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If it's domestic, India's airlines are doing well. But on the international routes, there is a lot of re-openings that they will have to get through. Image Credit: Bloomberg

Dubai: It hasn’t taken long for India’s domestic air travel to stage a recovery after the COVID-19 halt to services.

Passengers carried by domestic airlines between January-August were about 46 million as against 40 million last year, which works out to an impressive 14.78 per cent gain year-on-year, according to official data. “The sustained recovery in demand can be attributed to a couple of things - one being the falling cases since the second wave of Covid and the second being the rising vaccination rates,” said Vinamra Longani, Head of Operations for Sarin & Co., an Indian law firm specializing in aircraft leasing and finance.

“The fact that Indians continue to face restrictions for traveling abroad to various countries has been a boom for domestic travel. There is a lot of ‘revenge’ travel happening.”

This is not the only good news for India’s airlines – the country’s aviation ministry recently increased the passenger capacity of airlines to 85 per cent from 72.5 percent. The move comes ahead of India’s long festival season, including the all-important Diwali, that usually starts in October and goes on until year-end.

“This is one of the two quarters where India’s airlines make most of their money and key for overall profitability,” said Longani.

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More options coming

Next year, Indian passengers will have more flight options. Jet Airways - now owned by a UAE-based investor – plans to resume domestic operations in the first quarter of 2022, with an inaugural flight from Delhi to Mumbai. “We just have to wait and see how this actually pans now that the resolution plan for the airline is approved by NCLT (National Company Law Tribunal),” said Longani.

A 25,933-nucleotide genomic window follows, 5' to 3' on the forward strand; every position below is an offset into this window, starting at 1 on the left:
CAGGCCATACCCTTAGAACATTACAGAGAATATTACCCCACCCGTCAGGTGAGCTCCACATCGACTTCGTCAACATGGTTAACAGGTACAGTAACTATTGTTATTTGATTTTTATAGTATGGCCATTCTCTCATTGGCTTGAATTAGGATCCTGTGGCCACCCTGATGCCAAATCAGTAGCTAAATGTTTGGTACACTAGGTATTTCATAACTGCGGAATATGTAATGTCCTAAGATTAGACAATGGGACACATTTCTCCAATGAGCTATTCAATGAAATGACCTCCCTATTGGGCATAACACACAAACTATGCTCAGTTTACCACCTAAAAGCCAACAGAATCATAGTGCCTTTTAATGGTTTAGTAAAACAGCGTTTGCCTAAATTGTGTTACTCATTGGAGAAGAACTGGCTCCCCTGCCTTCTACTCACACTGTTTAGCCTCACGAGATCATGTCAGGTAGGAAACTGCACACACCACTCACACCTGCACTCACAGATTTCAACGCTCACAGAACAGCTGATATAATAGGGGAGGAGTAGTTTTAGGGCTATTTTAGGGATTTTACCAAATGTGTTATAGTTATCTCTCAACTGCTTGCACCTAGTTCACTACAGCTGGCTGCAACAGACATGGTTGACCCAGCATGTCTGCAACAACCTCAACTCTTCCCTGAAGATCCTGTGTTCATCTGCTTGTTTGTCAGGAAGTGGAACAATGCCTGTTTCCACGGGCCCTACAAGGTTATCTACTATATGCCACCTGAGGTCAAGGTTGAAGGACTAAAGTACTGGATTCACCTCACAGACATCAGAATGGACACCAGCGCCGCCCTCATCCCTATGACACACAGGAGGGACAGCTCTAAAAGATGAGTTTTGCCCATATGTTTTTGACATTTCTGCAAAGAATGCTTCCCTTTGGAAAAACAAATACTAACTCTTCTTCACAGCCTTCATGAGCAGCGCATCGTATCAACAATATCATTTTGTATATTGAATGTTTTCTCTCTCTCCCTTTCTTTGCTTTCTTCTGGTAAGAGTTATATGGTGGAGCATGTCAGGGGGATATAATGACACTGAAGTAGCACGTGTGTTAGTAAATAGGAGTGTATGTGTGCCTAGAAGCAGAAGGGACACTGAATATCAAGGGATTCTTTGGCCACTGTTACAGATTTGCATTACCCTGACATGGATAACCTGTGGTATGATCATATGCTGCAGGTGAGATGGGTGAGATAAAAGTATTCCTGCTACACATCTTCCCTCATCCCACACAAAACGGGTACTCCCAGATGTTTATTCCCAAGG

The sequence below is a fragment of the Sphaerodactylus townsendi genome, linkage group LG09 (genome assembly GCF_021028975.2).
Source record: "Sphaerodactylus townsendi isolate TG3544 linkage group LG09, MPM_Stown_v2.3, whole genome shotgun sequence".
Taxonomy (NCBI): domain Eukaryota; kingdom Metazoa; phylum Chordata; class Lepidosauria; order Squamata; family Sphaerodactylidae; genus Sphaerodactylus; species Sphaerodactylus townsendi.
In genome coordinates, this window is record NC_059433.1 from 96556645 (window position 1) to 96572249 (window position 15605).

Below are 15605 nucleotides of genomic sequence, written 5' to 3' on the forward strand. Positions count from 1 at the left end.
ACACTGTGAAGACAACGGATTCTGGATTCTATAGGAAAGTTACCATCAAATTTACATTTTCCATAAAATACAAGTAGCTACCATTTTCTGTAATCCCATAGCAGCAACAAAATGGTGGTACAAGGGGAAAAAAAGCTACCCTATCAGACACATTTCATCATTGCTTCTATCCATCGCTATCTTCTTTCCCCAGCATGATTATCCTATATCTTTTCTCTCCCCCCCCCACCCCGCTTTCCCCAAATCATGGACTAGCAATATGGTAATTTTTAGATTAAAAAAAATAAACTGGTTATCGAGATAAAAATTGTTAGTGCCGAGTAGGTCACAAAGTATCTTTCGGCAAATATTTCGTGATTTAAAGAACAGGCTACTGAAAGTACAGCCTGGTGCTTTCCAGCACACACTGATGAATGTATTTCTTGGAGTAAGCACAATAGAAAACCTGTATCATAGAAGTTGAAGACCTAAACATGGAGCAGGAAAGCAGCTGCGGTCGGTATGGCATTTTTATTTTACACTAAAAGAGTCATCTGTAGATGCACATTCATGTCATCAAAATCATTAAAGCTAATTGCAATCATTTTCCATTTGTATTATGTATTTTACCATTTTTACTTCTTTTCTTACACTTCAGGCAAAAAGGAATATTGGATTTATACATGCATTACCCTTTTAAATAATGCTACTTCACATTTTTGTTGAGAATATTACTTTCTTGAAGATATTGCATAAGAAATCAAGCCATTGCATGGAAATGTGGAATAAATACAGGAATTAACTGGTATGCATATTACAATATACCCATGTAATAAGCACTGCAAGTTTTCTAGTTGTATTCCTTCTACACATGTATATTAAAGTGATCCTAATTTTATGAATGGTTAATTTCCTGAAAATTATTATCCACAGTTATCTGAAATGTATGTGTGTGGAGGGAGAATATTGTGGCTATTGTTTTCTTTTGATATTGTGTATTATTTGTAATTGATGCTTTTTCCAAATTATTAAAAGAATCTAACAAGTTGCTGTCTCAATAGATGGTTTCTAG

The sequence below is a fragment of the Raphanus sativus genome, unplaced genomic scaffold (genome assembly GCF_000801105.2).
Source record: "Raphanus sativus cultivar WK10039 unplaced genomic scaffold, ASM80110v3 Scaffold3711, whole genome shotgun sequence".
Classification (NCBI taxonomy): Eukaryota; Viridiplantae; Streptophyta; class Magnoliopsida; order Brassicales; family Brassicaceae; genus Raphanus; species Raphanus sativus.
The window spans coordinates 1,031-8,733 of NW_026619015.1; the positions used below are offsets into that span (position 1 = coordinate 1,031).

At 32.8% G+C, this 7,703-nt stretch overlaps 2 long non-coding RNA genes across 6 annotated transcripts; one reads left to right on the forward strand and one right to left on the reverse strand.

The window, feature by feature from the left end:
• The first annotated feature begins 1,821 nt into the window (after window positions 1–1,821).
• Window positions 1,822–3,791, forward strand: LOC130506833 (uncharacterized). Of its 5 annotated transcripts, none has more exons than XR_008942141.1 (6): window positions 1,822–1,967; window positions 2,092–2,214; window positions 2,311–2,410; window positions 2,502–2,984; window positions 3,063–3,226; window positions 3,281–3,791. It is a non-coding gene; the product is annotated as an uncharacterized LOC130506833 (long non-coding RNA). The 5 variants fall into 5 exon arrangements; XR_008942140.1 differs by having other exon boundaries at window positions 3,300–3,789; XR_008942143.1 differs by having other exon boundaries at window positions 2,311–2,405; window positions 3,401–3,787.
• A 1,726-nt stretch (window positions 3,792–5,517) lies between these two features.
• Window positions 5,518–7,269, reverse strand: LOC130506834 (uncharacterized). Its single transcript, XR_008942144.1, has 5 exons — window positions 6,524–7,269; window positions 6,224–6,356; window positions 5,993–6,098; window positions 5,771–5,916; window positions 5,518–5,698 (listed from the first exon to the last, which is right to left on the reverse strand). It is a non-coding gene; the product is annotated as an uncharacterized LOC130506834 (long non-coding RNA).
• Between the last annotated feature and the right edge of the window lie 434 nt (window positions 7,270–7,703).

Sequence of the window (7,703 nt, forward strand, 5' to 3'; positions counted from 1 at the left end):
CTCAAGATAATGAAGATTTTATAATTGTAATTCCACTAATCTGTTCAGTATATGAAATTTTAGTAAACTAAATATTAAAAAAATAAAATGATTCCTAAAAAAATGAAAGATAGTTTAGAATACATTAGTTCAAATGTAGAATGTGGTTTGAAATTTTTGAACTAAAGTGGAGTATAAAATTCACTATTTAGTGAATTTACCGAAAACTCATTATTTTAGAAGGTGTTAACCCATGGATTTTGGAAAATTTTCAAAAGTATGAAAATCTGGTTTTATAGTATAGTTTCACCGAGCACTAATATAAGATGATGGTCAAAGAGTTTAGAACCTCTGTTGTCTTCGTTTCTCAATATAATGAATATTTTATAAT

Even with a regulatory go-ahead, it need not be all smooth sailing for Jet. Former Jet employees and a creditor - Punjab National Bank - have filed appeals with the NCLAT. Should these appeals succeed, they could “really put a spanner in the works,” said Longani.

Akasa, the ultra-low-cost airline backed by Indian billionaire Rakesh Jhunjhunwala, is aiming to start operations by 2021-end.

International does OK

Since the lifting of restrictions on flights from India, travel has taken off to destinations such as UK and the Middle East. Doha was the top international destination from Mumbai in August followed by Dubai and Male, as easing of travel curbs in key markets boosted passenger numbers at India’s second busiest airport.

The Qatari capital emerged as the top international destination with about 41,410 passengers to and from Mumbai’s Chhatrapati Shivaji Maharaj International Airport. This was followed by Dubai and Male, with 37,126 and 18,190 passengers, respectively.

What fares look like

A flight from New Delhi to Mumbai will cost passengers around Dh300. A flight from New Delhi to Kochi will be at least Dh430.

On international routes, Delhi-Dubai flights cos over Dh2,000, while airlines flying to London are charging between Dh3,000 to Dh6,000.